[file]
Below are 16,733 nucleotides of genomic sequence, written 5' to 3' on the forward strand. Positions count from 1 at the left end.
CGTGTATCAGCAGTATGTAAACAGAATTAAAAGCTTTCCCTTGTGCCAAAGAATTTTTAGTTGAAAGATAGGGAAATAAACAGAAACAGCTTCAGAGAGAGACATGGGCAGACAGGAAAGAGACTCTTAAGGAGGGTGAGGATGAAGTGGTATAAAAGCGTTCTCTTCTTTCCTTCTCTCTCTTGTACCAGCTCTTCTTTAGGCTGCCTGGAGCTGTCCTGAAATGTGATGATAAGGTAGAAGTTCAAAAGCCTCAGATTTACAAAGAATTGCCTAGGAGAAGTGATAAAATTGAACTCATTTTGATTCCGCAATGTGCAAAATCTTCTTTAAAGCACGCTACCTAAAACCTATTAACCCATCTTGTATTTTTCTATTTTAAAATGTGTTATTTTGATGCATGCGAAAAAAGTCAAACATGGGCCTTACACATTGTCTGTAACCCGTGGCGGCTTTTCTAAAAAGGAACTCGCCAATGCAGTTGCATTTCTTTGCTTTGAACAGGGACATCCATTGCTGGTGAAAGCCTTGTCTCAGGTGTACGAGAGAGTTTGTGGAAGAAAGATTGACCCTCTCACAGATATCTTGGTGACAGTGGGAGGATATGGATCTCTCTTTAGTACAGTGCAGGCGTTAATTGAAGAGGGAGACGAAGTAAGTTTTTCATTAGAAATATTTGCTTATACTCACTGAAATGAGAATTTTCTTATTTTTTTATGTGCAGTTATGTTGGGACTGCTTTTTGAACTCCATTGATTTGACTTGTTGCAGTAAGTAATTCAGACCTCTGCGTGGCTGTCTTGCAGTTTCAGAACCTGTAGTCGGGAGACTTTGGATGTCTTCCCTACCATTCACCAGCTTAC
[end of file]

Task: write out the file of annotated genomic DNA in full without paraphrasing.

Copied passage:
Below are 16,733 nucleotides of genomic sequence, written 5' to 3' on the forward strand. Positions count from 1 at the left end.
CGTGTATCAGCAGTATGTAAACAGAATTAAAAGCTTTCCCTTGTGCCAAAGAATTTTTAGTTGAAAGATAGGGAAATAAACAGAAACAGCTTCAGAGAGAGACATGGGCAGACAGGAAAGAGACTCTTAAGGAGGGTGAGGATGAAGTGGTATAAAAGCGTTCTCTTCTTTCCTTCTCTCTCTTGTACCAGCTCTTCTTTAGGCTGCCTGGAGCTGTCCTGAAATGTGATGATAAGGTAGAAGTTCAAAAGCCTCAGATTTACAAAGAATTGCCTAGGAGAAGTGATAAAATTGAACTCATTTTGATTCCGCAATGTGCAAAATCTTCTTTAAAGCACGCTACCTAAAACCTATTAACCCATCTTGTATTTTTCTATTTTAAAATGTGTTATTTTGATGCATGCGAAAAAAGTCAAACATGGGCCTTACACATTGTCTGTAACCCGTGGCGGCTTTTCTAAAAAGGAACTCGCCAATGCAGTTGCATTTCTTTGCTTTGAACAGGGACATCCATTGCTGGTGAAAGCCTTGTCTCAGGTGTACGAGAGAGTTTGTGGAAGAAAGATTGACCCTCTCACAGATATCTTGGTGACAGTGGGAGGATATGGATCTCTCTTTAGTACAGTGCAGGCGTTAATTGAAGAGGGAGACGAAGTAAGTTTTTCATTAGAAATATTTGCTTATACTCACTGAAATGAGAATTTTCTTATTTTTTTATGTGCAGTTATGTTGGGACTGCTTTTTGAACTCCATTGATTTGACTTGTTGCAGTAAGTAATTCAGACCTCTGCGTGGCTGTCTTGCAGTTTCAGAACCTGTAGTCGGGAGACTTTGGATGTCTTCCCTACCATTCACCAGCTTAC